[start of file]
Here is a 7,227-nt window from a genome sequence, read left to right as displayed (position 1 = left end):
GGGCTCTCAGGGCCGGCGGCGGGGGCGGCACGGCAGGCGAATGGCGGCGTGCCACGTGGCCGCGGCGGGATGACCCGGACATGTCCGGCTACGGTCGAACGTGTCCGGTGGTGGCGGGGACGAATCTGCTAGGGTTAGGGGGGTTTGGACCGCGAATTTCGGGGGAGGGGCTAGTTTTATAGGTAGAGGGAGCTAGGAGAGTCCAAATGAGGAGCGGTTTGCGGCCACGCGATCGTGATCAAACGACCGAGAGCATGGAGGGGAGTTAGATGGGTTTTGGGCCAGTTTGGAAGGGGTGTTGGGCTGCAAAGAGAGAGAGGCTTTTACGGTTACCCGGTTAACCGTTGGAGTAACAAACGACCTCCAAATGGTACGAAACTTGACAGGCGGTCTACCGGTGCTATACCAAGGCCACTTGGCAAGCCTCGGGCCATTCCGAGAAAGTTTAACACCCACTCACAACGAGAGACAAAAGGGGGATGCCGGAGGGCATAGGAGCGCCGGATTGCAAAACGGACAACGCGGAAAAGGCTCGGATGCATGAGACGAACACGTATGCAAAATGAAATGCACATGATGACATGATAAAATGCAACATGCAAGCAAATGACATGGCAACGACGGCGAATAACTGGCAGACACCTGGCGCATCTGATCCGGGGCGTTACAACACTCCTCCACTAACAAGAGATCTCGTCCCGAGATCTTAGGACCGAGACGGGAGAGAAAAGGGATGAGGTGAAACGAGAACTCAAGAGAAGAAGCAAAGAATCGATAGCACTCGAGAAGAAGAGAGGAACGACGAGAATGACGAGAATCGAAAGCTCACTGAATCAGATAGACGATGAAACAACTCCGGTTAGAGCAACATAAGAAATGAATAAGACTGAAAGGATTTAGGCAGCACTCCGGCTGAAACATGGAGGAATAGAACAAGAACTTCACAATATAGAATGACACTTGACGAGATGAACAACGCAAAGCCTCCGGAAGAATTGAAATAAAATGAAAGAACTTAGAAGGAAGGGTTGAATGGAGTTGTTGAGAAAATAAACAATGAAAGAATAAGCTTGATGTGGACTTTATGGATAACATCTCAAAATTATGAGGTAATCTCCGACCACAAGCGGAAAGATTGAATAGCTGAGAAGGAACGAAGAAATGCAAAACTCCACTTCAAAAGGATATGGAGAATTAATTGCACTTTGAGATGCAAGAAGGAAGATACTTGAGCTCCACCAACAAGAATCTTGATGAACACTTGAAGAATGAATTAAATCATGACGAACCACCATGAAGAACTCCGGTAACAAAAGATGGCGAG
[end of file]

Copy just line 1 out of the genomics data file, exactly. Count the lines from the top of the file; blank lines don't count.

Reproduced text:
Here is a 7,227-nt window from a genome sequence, read left to right as displayed (position 1 = left end):